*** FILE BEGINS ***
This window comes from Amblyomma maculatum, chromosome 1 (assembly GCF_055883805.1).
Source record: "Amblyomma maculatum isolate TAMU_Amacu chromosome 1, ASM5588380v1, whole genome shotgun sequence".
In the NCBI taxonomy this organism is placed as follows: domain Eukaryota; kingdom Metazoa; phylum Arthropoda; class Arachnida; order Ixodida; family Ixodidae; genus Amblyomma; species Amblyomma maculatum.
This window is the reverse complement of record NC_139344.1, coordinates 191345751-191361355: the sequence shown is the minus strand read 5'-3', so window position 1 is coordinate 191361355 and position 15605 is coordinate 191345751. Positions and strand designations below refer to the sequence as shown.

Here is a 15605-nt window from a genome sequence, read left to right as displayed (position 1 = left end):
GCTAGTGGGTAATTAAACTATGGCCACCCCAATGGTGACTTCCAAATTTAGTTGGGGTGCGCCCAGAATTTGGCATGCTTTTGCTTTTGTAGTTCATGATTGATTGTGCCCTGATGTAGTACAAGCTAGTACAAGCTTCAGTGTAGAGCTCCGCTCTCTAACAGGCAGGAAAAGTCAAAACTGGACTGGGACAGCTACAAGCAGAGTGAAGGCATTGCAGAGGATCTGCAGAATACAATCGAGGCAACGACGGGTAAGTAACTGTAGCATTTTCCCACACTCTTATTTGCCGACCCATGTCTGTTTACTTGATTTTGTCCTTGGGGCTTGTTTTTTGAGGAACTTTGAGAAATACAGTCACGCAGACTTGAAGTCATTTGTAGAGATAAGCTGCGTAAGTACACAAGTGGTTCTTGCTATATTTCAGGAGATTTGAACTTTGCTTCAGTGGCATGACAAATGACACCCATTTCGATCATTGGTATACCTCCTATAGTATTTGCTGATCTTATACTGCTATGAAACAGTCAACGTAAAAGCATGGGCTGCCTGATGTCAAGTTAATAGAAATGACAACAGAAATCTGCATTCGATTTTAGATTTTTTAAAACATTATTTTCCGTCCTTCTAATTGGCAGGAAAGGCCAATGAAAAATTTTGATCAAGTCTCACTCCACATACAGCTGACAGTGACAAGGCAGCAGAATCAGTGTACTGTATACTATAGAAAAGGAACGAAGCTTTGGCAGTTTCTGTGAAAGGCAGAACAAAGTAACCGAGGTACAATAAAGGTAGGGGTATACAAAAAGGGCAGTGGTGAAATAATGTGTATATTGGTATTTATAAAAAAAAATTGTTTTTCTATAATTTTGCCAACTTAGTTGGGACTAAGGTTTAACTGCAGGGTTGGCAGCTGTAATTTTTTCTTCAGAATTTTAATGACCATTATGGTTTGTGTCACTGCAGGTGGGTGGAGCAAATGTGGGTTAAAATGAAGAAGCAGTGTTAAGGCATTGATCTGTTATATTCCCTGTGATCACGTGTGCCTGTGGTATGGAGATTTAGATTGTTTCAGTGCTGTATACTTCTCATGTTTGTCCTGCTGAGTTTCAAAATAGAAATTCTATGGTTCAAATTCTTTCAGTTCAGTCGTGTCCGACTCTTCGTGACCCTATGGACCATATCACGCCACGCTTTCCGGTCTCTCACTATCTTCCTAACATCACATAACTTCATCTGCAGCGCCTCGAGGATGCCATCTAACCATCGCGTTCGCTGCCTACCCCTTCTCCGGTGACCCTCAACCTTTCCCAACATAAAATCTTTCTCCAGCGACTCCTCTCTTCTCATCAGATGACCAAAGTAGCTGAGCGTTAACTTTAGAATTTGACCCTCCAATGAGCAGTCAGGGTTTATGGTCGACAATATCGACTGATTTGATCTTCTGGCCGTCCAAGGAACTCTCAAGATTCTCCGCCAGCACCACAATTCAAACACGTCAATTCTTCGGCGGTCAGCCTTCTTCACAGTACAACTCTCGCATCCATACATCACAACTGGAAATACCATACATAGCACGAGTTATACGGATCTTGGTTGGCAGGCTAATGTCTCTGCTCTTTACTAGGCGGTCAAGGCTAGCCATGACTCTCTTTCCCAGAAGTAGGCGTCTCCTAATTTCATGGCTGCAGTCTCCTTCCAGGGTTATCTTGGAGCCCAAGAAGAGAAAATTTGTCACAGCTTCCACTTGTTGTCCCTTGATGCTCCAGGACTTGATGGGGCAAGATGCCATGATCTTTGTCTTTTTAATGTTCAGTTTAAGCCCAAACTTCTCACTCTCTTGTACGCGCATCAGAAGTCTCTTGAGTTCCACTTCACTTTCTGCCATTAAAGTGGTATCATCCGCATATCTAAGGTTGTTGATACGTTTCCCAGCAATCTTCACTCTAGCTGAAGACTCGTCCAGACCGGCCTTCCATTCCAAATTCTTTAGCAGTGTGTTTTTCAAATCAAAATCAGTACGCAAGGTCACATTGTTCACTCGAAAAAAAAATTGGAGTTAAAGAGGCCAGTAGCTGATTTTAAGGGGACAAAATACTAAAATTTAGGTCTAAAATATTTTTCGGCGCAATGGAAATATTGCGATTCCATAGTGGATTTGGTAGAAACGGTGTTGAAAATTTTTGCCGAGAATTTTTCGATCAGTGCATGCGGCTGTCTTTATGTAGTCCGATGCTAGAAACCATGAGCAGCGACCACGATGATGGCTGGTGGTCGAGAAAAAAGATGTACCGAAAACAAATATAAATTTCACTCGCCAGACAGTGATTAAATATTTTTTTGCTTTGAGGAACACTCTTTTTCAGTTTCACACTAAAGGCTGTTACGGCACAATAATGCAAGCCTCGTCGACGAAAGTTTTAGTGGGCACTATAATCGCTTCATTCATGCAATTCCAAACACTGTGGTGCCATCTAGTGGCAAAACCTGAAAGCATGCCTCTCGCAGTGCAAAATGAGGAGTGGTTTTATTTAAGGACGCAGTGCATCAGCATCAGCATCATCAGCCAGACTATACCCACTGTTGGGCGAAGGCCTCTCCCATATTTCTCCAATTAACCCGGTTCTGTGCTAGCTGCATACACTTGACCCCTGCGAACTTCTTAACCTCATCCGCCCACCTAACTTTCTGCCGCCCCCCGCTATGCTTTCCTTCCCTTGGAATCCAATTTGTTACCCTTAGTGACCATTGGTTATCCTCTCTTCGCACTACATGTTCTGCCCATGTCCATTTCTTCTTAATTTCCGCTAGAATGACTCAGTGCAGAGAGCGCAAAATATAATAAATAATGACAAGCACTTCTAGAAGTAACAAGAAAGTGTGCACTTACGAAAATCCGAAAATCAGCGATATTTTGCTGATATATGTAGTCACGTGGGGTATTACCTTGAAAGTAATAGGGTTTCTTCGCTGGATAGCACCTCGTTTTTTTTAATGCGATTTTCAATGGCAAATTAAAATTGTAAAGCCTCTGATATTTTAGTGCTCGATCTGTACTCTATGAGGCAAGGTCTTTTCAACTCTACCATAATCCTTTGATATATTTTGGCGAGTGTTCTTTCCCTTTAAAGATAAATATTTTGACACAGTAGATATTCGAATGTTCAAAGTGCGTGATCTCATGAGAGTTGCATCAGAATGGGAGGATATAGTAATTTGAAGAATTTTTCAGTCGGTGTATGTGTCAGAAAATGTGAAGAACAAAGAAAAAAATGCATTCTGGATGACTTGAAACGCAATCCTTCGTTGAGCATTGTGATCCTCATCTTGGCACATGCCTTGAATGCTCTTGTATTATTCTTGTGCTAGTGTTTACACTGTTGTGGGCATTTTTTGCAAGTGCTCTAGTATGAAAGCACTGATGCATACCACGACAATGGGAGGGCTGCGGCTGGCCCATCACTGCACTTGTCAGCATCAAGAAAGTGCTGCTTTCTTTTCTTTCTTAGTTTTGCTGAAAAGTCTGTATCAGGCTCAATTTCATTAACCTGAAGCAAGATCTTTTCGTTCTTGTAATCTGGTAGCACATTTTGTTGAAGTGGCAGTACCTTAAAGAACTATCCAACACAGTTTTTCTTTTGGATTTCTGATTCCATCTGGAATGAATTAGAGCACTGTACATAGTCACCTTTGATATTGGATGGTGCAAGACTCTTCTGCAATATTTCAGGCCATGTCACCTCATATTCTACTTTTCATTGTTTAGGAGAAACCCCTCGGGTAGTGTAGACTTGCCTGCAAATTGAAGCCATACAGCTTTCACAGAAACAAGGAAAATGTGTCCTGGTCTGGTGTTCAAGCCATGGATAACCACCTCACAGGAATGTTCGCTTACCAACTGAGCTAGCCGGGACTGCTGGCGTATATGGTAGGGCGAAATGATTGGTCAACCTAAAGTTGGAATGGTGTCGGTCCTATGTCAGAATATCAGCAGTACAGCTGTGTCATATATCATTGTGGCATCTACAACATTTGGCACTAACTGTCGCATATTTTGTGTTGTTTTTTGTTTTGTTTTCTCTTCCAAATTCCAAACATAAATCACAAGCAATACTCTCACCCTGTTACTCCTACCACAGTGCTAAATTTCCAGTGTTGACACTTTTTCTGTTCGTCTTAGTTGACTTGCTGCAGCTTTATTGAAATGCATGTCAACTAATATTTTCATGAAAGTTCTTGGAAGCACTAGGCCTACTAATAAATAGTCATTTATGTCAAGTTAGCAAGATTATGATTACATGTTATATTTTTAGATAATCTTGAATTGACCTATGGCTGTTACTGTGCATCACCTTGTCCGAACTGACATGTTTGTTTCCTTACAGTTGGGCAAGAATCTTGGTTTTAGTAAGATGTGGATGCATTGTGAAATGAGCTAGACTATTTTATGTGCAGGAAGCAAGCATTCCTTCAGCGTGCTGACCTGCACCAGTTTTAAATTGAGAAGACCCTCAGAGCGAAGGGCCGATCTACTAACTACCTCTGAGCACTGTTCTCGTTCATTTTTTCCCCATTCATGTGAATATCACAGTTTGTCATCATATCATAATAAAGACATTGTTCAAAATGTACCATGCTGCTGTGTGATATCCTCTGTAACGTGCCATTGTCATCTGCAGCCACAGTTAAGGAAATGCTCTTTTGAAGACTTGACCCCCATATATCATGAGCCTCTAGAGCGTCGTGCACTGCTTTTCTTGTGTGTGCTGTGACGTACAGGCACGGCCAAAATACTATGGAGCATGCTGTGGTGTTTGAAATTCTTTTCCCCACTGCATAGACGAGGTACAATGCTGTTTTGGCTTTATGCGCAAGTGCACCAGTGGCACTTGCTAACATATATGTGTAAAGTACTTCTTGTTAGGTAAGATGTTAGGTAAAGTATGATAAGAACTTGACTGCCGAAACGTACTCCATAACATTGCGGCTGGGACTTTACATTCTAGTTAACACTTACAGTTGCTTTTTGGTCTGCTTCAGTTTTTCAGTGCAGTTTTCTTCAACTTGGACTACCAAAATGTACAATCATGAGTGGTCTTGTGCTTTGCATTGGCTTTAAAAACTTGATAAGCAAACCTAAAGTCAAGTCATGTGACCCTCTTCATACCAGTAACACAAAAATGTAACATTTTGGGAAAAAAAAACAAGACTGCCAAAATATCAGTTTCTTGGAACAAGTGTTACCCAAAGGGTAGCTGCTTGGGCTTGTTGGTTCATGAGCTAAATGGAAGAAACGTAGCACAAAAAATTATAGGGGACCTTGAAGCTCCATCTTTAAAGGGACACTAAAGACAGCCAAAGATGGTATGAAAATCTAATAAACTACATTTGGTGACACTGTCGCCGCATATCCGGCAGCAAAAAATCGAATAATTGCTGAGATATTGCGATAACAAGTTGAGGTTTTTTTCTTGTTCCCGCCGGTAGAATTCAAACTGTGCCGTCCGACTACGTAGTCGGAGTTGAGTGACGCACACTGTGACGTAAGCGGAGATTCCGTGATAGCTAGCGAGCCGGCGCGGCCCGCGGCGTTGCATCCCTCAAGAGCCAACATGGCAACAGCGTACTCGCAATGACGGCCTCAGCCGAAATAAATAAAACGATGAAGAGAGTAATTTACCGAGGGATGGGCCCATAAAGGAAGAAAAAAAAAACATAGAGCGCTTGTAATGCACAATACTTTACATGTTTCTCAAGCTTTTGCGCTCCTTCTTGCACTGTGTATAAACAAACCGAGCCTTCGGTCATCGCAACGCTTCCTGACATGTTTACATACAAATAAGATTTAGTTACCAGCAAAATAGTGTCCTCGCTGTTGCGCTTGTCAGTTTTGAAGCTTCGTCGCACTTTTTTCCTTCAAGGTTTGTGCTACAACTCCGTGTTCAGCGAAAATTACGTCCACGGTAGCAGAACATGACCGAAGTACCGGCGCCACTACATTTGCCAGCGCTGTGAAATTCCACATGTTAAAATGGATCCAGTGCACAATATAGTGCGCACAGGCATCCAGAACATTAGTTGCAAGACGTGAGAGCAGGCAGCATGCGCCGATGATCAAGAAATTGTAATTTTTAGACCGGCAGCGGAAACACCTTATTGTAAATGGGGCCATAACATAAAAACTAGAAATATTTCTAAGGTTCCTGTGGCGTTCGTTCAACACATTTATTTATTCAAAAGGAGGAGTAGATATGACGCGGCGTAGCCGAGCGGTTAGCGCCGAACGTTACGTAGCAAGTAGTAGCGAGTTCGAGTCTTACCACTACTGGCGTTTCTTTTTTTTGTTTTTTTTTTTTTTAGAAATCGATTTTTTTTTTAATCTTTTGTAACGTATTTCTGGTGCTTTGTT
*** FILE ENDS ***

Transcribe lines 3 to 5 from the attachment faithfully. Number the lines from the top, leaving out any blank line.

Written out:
In the NCBI taxonomy this organism is placed as follows: domain Eukaryota; kingdom Metazoa; phylum Arthropoda; class Arachnida; order Ixodida; family Ixodidae; genus Amblyomma; species Amblyomma maculatum.
This window is the reverse complement of record NC_139344.1, coordinates 191345751-191361355: the sequence shown is the minus strand read 5'-3', so window position 1 is coordinate 191361355 and position 15605 is coordinate 191345751. Positions and strand designations below refer to the sequence as shown.

Here is a 15605-nt window from a genome sequence, read left to right as displayed (position 1 = left end):